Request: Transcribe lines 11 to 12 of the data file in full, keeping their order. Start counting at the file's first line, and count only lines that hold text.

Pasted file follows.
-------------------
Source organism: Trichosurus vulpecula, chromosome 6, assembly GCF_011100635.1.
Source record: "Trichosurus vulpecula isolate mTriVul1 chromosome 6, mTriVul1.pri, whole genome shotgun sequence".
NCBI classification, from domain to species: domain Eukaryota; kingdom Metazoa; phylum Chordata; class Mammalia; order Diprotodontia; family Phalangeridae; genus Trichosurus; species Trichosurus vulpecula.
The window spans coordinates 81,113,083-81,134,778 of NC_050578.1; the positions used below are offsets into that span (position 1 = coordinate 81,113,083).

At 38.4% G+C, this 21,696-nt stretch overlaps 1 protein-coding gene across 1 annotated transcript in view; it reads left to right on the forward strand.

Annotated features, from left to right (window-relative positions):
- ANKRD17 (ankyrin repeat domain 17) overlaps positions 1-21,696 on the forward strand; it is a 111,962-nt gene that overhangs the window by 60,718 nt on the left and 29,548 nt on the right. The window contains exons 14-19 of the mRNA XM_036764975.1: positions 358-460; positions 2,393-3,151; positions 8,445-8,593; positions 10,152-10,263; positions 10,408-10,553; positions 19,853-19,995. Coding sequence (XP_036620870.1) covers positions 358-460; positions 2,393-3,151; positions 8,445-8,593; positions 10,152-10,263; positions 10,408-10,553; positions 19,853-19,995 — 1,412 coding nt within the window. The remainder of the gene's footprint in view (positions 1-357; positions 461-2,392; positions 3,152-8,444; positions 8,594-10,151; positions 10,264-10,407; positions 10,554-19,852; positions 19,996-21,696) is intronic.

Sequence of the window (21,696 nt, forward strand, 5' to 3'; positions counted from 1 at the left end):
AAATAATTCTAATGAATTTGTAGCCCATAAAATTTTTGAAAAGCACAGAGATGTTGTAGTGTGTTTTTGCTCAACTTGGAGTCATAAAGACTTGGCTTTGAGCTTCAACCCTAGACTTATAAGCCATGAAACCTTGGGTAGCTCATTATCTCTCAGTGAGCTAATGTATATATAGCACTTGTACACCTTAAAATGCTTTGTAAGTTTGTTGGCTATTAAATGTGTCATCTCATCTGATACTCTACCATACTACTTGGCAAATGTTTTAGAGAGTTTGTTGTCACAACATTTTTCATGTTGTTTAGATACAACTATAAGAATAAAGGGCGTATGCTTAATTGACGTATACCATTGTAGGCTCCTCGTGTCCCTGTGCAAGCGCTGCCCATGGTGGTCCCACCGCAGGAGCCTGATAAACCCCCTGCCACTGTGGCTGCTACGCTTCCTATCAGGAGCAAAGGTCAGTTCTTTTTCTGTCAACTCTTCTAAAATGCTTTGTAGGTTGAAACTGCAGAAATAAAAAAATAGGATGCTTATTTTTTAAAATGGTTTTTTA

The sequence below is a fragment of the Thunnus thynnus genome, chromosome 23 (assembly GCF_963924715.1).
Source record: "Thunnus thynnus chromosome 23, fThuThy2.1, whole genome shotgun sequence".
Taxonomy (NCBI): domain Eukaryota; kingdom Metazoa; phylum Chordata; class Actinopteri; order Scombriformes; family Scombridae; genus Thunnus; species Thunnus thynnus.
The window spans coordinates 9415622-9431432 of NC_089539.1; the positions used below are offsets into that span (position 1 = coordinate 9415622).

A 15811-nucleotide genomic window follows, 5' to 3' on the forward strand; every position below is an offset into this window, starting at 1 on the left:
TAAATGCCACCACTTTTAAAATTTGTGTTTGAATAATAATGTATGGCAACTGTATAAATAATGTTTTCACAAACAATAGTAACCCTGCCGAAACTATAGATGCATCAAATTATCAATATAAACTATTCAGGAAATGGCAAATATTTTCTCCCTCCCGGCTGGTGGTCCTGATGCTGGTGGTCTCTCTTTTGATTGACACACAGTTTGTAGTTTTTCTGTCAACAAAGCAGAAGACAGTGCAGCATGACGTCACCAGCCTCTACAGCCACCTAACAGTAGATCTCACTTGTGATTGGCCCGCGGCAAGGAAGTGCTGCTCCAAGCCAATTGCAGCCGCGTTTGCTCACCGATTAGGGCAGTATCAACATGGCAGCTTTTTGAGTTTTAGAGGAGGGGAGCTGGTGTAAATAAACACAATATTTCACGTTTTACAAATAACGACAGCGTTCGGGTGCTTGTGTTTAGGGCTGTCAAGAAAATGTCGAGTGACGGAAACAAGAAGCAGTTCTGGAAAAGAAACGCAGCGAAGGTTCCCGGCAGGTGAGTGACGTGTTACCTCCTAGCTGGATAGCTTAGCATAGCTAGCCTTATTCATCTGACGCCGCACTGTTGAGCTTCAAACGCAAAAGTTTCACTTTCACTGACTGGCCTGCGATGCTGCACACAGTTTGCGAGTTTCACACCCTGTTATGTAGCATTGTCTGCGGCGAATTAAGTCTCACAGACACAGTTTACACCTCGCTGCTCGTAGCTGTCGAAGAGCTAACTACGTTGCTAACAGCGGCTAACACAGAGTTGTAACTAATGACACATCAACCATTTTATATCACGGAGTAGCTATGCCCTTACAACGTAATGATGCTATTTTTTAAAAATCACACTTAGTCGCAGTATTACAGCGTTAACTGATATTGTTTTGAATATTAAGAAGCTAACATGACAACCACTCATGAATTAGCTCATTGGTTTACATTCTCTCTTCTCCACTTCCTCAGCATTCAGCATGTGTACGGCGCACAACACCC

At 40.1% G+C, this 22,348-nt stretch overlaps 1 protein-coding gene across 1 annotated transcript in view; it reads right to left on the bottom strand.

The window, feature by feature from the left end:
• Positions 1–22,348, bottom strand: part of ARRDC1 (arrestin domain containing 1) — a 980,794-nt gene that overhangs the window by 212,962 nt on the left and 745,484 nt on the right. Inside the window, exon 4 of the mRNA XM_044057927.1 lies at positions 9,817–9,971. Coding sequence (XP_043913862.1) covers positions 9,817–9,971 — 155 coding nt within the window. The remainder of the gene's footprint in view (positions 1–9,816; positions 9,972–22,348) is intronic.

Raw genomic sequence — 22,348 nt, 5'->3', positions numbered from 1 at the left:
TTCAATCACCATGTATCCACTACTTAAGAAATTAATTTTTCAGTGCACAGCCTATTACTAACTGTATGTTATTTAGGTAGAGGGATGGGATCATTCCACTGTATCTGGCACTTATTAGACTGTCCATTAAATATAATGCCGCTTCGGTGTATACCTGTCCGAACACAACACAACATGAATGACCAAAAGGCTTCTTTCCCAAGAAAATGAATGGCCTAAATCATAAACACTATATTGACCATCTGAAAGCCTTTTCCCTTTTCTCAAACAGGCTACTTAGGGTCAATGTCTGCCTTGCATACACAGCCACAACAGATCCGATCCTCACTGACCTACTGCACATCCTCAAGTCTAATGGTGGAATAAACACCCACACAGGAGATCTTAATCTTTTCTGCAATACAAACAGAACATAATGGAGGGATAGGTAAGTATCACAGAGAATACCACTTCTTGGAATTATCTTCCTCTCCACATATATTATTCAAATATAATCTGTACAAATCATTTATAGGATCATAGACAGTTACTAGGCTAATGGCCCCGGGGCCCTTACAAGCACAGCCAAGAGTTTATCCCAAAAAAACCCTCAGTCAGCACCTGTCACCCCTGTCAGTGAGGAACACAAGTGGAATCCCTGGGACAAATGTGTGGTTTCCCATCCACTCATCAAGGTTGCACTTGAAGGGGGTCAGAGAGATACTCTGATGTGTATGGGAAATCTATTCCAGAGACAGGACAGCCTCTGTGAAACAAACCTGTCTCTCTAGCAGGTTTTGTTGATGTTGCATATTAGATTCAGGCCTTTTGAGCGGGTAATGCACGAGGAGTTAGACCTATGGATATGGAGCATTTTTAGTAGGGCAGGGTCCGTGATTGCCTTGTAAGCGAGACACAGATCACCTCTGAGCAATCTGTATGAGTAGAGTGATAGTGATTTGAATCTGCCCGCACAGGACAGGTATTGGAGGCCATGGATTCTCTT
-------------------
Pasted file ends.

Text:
Source record: "Thunnus thynnus chromosome 23, fThuThy2.1, whole genome shotgun sequence".
Taxonomy (NCBI): domain Eukaryota; kingdom Metazoa; phylum Chordata; class Actinopteri; order Scombriformes; family Scombridae; genus Thunnus; species Thunnus thynnus.